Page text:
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Recalling the Copenhagen contest of 50 years ago

21 March 2014 at 02:11 CET


As winners of the 1963 event, with the song Dansevise sung by Grethe and Jørgen Ingmann, Danish broadcaster DR had the task of organising the 1964 contest.

They chose the Concert Hall in the Tivoli Gardens in the centre of Copenhagen as the venue, which could seat an audience of around 1600.

There were some changes to the line-up. from the previous year, Portugal made their debut, though Sweden were obliged to withdraw, due to a strike by their Musicians Union. This left the the total number of entrants at 16. The total audience was expected to be around 100 million viewers.

Rehearsals commenced on Wednesday the 18th of March, with the artists being accompanied by the 42 piece Grand Prix Orchestra, with Kai Mortensen as the Musical Director.

The programme was presented by Lotte Wæver, and was around 96 minutes in duration.

The Participants

  1. Luxembourg: Dès Que Le Printemps Revient sung by Hugues Aufray
  2. Netherlands:Jij Bent Mijn Leven sung by Anneke Grönloh 
  3. Norway: Spiral sung by Arne Bendiksen
  4. Denmark: Sangen Om Dig sung by Bjørn Tidmand
  5. Finland: Laiskotellen sung by Lasse Mårtenson
  6. Austria: Warum, Nur, Warum sung by Udo Jürgens
  7. France: Le Chant De Mallory sung by Rachel
  8. United Kingdom: I Love The Little Things sung by Matt Monro
  9. Germany: Man Gewöhnt Sich So Schnell An Das Schöne sung by Nora Nova
  10. Monaco: Où Sont-elles Passées? sung by Romuald
  11. Portugal: Oração sung by António Calvário
  12. Italy: Non Ho L'étà sung by Gigliola Cinquetti
  13. Yugoslavia: Zivot, Je Sklopio Krug sung by Sabahudin Kurt
  14. Switzerland: I Miei Pensieri sung by Anita Traversi
  15. Belgium: Près De Ma Rivière sung by Robert Cogoi
  16. Spain: Caracola sung by Nelly, Tim and Tony

For two of the artists, this was the first of their three appearances in the contest. Udo Jürgens for Austria would represent his country again in 1965, and most notably in 1966 when he won the contest with the song Merci Chérie. Romuald would return to represent Luxembourg in 1969, and in 1974 he once again represented Monaco, where he gained a respectable fourth place with Celui Qui Reste Et Celui Qui S'en Va.

Stage Protest

Following the performance by the Swiss entrant, a protestor rushed on stage holding a banner that said 'Boycott Franco and Salazar' (the dictators who were in power in Spain and Portugal). He was quickly removed, as cameras cut to a shot of the scoreboard. 

The Voting

For the third year in a row a new voting system was introduced, this one would last slightly longer than the previous systems and remained in force until 1966.

Each country had 10 jury members who distributed three points among their one, two, or three favourite songs. The points were added and the first, second, and third placed songs were awarded 5, 3, and 1 votes in order. [If only one song got every point within the jury it would get all 9 points. If only two songs were chosen, the songs would get 6 and 3 points in order].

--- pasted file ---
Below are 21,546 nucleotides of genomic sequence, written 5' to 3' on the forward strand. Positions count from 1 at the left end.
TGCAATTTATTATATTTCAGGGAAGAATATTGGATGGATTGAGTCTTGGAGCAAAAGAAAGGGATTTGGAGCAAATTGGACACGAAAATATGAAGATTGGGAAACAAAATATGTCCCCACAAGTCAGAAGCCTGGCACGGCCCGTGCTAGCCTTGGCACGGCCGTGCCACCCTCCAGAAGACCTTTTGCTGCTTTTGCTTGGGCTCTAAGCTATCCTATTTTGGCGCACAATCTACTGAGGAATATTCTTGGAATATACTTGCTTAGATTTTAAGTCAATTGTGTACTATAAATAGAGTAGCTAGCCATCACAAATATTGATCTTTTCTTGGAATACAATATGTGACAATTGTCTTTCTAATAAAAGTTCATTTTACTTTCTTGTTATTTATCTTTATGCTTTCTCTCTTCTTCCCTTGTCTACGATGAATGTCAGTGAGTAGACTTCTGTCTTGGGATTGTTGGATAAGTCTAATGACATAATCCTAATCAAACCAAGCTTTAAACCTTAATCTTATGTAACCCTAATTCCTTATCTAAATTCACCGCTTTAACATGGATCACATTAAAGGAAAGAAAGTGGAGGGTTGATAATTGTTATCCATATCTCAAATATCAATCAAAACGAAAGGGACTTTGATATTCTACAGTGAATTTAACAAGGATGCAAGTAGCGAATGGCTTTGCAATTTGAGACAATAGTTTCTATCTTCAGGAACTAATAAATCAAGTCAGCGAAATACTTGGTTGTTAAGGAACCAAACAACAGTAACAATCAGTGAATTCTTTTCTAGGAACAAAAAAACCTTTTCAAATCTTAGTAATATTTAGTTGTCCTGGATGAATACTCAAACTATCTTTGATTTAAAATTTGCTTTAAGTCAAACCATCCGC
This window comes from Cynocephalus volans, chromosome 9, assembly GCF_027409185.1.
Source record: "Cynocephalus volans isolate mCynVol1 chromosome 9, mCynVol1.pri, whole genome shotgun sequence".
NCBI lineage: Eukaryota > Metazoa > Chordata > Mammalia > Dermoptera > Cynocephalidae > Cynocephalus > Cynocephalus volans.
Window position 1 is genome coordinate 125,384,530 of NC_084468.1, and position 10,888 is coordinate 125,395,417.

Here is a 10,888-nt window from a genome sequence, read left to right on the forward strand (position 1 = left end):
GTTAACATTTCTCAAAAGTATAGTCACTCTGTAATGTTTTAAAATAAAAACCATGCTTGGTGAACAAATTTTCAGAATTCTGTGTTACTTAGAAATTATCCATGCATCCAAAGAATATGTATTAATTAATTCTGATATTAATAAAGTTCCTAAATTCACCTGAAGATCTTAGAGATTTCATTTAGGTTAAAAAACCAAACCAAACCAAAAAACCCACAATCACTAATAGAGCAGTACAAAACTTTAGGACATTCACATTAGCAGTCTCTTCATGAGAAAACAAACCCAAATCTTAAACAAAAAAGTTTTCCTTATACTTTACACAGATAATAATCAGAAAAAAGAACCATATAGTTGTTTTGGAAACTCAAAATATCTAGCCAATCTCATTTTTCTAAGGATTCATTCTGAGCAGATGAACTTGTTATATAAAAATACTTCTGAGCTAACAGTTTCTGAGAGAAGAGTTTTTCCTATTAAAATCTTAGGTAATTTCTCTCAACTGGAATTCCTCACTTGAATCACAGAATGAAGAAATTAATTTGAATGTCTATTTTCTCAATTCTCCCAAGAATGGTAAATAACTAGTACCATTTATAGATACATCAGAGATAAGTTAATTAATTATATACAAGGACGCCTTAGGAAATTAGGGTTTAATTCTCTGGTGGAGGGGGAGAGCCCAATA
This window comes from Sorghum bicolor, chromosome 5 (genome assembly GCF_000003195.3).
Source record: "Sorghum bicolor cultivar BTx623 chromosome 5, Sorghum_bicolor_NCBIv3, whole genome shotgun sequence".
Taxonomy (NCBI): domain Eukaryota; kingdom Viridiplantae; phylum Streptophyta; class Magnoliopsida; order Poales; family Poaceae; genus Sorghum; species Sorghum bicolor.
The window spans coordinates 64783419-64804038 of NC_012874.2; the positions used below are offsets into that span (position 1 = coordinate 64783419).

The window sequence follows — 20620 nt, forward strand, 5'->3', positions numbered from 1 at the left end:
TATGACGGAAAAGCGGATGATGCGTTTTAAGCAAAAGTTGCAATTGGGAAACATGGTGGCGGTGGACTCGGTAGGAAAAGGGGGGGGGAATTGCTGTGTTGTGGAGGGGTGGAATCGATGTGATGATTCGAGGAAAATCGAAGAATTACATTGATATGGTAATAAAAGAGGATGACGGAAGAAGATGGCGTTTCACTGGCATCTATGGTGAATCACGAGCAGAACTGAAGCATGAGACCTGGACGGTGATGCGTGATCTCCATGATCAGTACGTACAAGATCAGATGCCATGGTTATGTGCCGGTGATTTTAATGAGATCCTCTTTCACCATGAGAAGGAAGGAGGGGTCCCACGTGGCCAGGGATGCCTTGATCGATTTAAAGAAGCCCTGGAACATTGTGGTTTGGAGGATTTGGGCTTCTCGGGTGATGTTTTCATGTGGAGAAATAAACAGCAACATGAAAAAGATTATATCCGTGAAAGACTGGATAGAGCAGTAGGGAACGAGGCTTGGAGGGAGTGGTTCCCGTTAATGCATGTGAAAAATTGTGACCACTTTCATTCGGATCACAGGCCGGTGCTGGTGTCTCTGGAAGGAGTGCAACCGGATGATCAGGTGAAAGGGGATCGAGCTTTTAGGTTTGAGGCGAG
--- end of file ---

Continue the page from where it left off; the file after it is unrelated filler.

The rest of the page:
You can see the breakdown of the voting in the History page for 1964 on our site. The countries voted in that of performance order.

It was somewhat of a runaway victory for Italy, taking the lead in the very first round and never looked in doubt, gaining almost three times the number of votes as the runner up from the United Kingdom.

Watch the 1964 winner

About the winner

Gigliola Cinquetti was born on the 20th December, 1947 in Verona. Aged just sixteen, she won the San Remo Festival in 1964 with Non Ho L'età which provided her the opportunity to present the song to a wider audience in Europe's Favourite TV show. The song went onto become a big international hit.

She went onto win the San Remo Festival again in 1966 with Dio Come Ti Amo, although this time it was the composer Domenico Modugno who took the song onto the Eurovision Song Contest, with a less successful outcome, when he finished in joint last place.

Gigliola Cinquetti returned to the contest in 1974, when she finished second with the song Si, which also went onto become a big international hit. Her last association to date with the contest was in 1991 when she co-presented the contest, along with Toto Cutugno, when it was staged in Rome.

She became a professional journalist, and works in presenting current affair programmes.

Did you know?

  • The winning song reached the top 20 in the charts of Italy, France, United Kingdom, Germany, Netherlands, Belgium and Norway. 
  • Cinquetti also recorded the song in English, French, Spanish, German and Japanese.
  • The 1964 contest is one of two contests that is no longer known to exist in any television archive  (the other being the inaugural event in 1956). 
  • Some newsreel footage exists of the winning performance by Gigliola Cinquetti,  along with a few  brief broadcast clips, including some from the opening minutes.